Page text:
Despite new sled dog "standards of care" regulations that were released today (Monday, Feb. 20) it remains legal for sled dog operators to humanely kill healthy dogs if re-homing efforts have been unsuccessful.
Under Part 4 of the new regulations (available for download at www.gov.bc.ca/agri/taskforce.html), an operator must not allow a sled dog to be killed unless the animal is "in critical distress" or the operator has made "reasonable efforts" to re-home the animal but those efforts haven't been successful. Records must be kept about the efforts that have been made and why they were unsuccessful.
If any animals are killed, it must be carried out by a registered vet using standards of practice of veterinary medicine, by an "authorized agent" under direction of a registered vet, or under the "Guidelines for euthanasia of domestic animals by firearms" published in the Canadian Veterinary Journal in December 1991, the regulations state.
The death must occur "quickly, and without any unnecessary pain, suffering or distress," the regulations continue. "An operator must ensure that a sled dog is dead before leaving the sled dog's body."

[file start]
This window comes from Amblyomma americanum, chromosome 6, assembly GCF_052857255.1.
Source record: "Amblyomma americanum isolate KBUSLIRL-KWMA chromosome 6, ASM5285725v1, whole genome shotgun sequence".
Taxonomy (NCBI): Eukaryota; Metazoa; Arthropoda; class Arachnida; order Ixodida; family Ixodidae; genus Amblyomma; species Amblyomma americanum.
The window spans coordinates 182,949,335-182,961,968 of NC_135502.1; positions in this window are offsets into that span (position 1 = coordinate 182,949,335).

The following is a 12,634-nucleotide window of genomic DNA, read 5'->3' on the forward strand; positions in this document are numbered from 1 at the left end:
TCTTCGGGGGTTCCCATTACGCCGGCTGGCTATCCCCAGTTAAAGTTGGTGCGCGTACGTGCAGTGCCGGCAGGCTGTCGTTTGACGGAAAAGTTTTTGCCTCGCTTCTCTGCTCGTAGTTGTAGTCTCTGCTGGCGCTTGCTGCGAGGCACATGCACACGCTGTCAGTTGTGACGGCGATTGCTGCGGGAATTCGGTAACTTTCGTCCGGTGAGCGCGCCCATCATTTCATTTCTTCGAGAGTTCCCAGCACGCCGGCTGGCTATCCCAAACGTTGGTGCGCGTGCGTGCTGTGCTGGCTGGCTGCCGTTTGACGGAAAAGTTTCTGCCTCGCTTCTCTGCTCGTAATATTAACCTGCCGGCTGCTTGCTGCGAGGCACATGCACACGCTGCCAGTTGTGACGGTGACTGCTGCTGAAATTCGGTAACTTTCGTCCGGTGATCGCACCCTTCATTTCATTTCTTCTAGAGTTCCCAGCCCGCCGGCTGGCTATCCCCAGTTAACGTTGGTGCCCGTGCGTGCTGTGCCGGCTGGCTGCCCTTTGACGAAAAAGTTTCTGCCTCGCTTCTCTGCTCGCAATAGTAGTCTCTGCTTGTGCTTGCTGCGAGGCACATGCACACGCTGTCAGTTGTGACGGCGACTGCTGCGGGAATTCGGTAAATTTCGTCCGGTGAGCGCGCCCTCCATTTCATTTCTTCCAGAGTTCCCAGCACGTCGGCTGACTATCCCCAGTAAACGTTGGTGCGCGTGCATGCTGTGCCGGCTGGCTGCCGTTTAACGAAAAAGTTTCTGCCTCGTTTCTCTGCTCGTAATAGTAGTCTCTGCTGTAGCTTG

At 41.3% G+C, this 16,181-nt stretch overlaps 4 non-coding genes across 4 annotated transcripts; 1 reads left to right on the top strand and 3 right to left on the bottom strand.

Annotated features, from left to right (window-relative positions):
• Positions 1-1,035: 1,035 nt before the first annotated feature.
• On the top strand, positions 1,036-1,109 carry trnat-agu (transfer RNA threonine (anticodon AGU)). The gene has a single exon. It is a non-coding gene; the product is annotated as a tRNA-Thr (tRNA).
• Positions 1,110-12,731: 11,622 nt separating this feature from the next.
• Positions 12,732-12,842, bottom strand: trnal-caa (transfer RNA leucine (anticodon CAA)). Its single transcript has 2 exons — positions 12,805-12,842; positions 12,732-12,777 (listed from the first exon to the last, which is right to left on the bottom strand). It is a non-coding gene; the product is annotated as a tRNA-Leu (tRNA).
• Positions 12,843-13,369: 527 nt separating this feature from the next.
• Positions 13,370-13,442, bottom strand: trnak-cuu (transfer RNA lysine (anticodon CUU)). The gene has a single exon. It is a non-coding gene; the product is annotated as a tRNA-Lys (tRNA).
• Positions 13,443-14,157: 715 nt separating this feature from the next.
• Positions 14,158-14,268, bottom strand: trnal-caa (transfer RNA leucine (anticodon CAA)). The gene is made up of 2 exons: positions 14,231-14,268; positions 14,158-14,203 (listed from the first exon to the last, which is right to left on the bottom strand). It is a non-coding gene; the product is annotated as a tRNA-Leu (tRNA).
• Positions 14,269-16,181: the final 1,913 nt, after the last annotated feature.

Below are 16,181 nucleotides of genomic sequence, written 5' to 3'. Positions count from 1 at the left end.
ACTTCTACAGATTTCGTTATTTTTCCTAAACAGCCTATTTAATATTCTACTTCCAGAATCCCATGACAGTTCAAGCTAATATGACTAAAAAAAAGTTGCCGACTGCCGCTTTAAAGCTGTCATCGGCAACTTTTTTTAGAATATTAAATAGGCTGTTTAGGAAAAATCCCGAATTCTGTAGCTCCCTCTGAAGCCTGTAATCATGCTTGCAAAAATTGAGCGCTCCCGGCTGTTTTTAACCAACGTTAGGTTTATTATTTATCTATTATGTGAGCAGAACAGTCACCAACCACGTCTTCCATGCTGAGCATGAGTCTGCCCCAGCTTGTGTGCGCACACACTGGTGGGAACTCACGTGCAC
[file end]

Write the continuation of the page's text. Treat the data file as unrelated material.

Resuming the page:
A "Life Cycle Plan" for each dog is also one of the new requirements, with operators required to lay out plans for re-homing after the animal's working life is over.
The new standards of care and Canada's first Sled Dog Code of Practice were developed by a working group including Provincial officials, veterinarians, the B.C. SPCA and sled dog industry representatives in an effort to "enhance the health and welfare of all sled dogs in B.C.," according to a press release issued by the Province.
The new regulations are enforceable under the Prevention of Cruelty to Animals Act. Some parts are effective immediately, while other regulations will come into effect on Oct. 1 to give operators time to transition.The code of practice addresses issues such as health and welfare, nutrition, housing, husbandry and transportation.
See Thursday's Question for more on this story.